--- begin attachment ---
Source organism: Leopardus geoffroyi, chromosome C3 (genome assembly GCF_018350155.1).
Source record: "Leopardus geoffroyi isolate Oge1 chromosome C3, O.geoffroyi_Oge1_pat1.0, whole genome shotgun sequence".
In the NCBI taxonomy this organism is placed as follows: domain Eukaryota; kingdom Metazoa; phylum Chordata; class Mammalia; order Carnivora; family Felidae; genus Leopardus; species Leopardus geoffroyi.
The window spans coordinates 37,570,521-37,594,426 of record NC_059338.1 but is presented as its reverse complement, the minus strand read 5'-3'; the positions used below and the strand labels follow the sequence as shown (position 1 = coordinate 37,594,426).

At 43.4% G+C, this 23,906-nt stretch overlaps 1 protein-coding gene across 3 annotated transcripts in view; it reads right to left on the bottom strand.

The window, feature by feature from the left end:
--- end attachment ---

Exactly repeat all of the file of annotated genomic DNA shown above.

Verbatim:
Source organism: Leopardus geoffroyi, chromosome C3 (genome assembly GCF_018350155.1).
Source record: "Leopardus geoffroyi isolate Oge1 chromosome C3, O.geoffroyi_Oge1_pat1.0, whole genome shotgun sequence".
In the NCBI taxonomy this organism is placed as follows: domain Eukaryota; kingdom Metazoa; phylum Chordata; class Mammalia; order Carnivora; family Felidae; genus Leopardus; species Leopardus geoffroyi.
The window spans coordinates 37,570,521-37,594,426 of record NC_059338.1 but is presented as its reverse complement, the minus strand read 5'-3'; the positions used below and the strand labels follow the sequence as shown (position 1 = coordinate 37,594,426).

At 43.4% G+C, this 23,906-nt stretch overlaps 1 protein-coding gene across 3 annotated transcripts in view; it reads right to left on the bottom strand.

The window, feature by feature from the left end: